Colorado chef took ‘long, strange trip’ to create cheesecake in a jar

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Photo: Cheesecake in a jar

This story originally aired on 8/27/2014.

It wasn’t Lee Mathis’ idea to put cheesecake in jars. It actually came from an instructor and friend at Colorado Mesa University.

"Dan Kirby walked up to me one day and he's like, 'Dude, you gotta put the cheesecakes in a jar,' and I was like, 'Ya, right.'" Mathis says. "But I couldn't get the idea out of my head."

Two months later, Mathis says, he put his first cheesecake in a jar.

Mathis' company, Decadence Gourmet Cheesecakes, makes traditional flavors like German chocolate, but that's not all.

"We kind of push the boundary sometimes," he says.

Just try his jabanero pepper key lime cheesecake.

A year or two ago, Mathis launched a line of savory cheesecakes, though he's not calling them cheesecakes anymore.

"If I mention to someone it's a savory appetizer cheesecake, there's a look like a deer in headlights. So we rebranded them as savory craft spreads," Mathis says.

Photo: Cheesecake in a jar Lee MathisAn interview with Mathis is the latest installment in "Colorado Matters'" series, "Fish to Focaccia," about Coloradans who create food for farmers' markets.

Cheesecakes weren't Mathis' first career, like many other food entrepreneurs. He worked in newspaper sales for about two decades, but then faced a life-threatening illness and had to move on to another job.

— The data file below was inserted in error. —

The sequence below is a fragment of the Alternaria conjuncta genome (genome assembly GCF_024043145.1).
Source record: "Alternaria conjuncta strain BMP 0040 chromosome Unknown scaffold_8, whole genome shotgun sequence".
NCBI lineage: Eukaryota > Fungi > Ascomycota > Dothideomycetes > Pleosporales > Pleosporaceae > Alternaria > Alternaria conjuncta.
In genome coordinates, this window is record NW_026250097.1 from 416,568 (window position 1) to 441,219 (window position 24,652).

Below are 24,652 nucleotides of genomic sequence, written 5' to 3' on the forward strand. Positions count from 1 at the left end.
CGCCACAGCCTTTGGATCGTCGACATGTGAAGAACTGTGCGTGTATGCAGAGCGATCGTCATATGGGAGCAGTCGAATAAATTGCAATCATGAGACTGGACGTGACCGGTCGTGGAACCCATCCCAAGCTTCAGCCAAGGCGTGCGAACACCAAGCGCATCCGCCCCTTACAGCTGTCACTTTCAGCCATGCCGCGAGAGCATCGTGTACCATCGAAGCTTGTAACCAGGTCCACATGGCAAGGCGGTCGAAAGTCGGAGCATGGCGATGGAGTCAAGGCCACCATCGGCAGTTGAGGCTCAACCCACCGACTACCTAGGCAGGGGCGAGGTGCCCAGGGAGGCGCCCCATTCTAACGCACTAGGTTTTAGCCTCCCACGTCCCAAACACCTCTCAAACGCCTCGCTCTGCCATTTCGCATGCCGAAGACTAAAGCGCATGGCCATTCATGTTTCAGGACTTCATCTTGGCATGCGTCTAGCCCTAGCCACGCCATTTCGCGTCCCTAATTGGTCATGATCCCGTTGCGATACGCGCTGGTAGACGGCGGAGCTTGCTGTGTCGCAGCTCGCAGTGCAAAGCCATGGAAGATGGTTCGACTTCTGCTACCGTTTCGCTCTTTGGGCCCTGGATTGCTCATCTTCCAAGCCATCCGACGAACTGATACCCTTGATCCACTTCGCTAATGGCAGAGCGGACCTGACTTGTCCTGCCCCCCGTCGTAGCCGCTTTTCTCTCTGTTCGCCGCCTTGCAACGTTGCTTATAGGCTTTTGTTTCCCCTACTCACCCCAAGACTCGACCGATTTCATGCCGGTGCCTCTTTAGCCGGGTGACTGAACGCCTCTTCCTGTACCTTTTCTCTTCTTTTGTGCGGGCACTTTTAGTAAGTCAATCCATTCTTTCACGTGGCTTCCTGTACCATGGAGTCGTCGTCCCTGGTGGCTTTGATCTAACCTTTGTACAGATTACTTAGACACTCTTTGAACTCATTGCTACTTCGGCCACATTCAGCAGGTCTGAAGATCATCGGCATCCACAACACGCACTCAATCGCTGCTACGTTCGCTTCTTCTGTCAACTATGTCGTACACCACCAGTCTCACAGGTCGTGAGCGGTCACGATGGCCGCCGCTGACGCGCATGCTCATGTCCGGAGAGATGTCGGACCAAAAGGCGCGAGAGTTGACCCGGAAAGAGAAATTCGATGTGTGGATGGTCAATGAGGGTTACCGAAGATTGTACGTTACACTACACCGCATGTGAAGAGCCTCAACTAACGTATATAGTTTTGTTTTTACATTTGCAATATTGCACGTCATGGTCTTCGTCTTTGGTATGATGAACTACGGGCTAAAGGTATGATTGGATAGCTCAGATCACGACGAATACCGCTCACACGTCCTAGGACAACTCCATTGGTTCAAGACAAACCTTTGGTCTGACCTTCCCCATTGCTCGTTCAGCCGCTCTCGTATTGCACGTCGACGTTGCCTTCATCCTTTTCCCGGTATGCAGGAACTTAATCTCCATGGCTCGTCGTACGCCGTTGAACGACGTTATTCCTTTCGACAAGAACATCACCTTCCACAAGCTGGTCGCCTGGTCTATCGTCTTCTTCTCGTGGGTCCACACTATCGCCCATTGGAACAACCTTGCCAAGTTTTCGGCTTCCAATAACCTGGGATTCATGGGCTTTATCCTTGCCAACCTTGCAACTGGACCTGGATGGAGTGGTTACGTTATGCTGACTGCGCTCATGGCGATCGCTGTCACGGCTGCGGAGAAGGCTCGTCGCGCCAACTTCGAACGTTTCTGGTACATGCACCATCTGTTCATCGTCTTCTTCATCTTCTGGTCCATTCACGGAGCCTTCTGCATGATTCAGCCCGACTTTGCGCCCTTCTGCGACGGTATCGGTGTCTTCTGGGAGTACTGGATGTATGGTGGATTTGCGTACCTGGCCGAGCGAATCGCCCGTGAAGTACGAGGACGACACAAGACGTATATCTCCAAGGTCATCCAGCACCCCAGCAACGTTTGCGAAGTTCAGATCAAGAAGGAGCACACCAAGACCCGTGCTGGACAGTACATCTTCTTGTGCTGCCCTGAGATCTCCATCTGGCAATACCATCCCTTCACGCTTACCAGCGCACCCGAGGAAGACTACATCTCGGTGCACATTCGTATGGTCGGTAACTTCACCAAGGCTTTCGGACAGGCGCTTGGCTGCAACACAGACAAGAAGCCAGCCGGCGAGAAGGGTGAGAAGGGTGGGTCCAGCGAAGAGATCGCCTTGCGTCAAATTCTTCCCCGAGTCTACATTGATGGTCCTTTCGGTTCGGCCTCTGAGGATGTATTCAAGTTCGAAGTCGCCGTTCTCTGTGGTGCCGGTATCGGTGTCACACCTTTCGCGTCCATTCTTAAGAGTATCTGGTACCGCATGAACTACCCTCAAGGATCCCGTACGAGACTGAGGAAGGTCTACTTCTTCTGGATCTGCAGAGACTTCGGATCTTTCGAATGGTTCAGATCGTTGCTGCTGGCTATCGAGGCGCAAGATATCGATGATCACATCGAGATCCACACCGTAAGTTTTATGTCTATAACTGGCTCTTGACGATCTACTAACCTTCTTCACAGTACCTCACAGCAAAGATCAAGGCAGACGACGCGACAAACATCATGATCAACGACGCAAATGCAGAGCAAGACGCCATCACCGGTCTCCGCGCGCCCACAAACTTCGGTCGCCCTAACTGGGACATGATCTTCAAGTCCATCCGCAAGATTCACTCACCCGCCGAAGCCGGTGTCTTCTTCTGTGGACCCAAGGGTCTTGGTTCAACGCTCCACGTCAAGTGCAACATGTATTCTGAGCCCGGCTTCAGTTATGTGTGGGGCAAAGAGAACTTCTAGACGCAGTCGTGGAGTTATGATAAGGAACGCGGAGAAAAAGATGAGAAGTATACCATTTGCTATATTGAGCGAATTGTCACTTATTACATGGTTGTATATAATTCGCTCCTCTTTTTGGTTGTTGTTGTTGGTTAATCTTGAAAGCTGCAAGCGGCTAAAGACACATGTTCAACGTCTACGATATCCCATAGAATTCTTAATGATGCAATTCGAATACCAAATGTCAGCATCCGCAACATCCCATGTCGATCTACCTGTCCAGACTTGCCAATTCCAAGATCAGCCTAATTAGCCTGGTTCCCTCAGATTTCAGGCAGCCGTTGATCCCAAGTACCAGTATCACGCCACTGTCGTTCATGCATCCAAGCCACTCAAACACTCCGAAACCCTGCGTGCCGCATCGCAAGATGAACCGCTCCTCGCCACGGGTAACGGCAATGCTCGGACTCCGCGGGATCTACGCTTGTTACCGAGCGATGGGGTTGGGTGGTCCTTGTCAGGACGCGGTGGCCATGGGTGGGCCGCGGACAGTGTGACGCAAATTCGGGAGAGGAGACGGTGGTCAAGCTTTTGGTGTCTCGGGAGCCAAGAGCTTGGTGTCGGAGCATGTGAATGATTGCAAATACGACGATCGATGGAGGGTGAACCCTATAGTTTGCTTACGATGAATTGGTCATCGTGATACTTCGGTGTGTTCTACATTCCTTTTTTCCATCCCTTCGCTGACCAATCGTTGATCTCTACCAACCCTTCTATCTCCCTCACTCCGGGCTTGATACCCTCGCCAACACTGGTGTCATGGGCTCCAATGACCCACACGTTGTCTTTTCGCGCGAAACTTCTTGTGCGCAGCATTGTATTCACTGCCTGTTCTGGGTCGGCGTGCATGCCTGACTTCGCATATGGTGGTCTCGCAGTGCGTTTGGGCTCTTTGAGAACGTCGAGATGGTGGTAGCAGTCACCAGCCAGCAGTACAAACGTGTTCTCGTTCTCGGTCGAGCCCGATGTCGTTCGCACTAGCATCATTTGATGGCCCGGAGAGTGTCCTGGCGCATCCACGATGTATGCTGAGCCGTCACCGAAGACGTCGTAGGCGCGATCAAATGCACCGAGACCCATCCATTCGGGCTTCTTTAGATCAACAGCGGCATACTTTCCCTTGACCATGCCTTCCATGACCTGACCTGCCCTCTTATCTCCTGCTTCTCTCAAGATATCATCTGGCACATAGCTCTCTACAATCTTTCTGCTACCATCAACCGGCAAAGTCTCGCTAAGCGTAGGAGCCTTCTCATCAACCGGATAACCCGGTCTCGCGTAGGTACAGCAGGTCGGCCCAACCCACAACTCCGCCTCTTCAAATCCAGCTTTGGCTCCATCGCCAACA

"I came back here, and ended up in Grand Junction," Mathis says, adding that he was driving a cab to make a living, but didn't enjoy it.

"I've always loved cooking. I grew up on the Atlantic City boardwalk, tossing pizzas, doing silver-dollar pancakes in the window," Mathis says. "So I called up what was then Mesa State College and asked if they had a culinary program."

Mathis' business expanded quickly at the beginning, and it gained some attention from national food news media. But the recession really hurt him. "We almost went out of business a few times," Mathis says.

Now the business has mostly recovered, and this year, it's expanding to the East Coast.

"The thing is, if you're lucky enough to find out what you have a passion for in life, and you can figure out a way to actually make a living out of it, you're living the life of Riley," Mathis says.